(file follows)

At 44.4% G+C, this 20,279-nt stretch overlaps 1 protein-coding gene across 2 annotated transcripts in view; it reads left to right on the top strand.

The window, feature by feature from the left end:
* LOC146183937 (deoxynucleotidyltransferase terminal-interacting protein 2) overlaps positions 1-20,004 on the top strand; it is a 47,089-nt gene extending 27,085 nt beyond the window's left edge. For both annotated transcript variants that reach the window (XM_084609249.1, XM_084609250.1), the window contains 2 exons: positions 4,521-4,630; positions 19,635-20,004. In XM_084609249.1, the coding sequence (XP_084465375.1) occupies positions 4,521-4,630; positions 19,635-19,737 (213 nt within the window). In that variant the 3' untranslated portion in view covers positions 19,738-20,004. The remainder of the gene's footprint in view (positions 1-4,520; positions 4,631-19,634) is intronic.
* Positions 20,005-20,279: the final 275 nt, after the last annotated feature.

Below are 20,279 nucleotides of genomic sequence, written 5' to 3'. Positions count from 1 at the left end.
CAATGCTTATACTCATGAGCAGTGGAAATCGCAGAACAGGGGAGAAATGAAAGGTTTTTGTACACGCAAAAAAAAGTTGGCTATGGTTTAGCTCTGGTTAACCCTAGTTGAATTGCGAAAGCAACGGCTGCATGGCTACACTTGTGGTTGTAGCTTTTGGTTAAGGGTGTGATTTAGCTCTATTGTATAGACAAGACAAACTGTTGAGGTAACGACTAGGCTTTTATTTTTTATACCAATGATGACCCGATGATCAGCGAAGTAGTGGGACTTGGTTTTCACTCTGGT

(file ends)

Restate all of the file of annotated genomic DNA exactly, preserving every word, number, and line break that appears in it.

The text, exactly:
At 44.4% G+C, this 20,279-nt stretch overlaps 1 protein-coding gene across 2 annotated transcripts in view; it reads left to right on the top strand.

The window, feature by feature from the left end:
* LOC146183937 (deoxynucleotidyltransferase terminal-interacting protein 2) overlaps positions 1-20,004 on the top strand; it is a 47,089-nt gene extending 27,085 nt beyond the window's left edge. For both annotated transcript variants that reach the window (XM_084609249.1, XM_084609250.1), the window contains 2 exons: positions 4,521-4,630; positions 19,635-20,004. In XM_084609249.1, the coding sequence (XP_084465375.1) occupies positions 4,521-4,630; positions 19,635-19,737 (213 nt within the window). In that variant the 3' untranslated portion in view covers positions 19,738-20,004. The remainder of the gene's footprint in view (positions 1-4,520; positions 4,631-19,634) is intronic.
* Positions 20,005-20,279: the final 275 nt, after the last annotated feature.

Below are 20,279 nucleotides of genomic sequence, written 5' to 3'. Positions count from 1 at the left end.
CAATGCTTATACTCATGAGCAGTGGAAATCGCAGAACAGGGGAGAAATGAAAGGTTTTTGTACACGCAAAAAAAAGTTGGCTATGGTTTAGCTCTGGTTAACCCTAGTTGAATTGCGAAAGCAACGGCTGCATGGCTACACTTGTGGTTGTAGCTTTTGGTTAAGGGTGTGATTTAGCTCTATTGTATAGACAAGACAAACTGTTGAGGTAACGACTAGGCTTTTATTTTTTATACCAATGATGACCCGATGATCAGCGAAGTAGTGGGACTTGGTTTTCACTCTGGT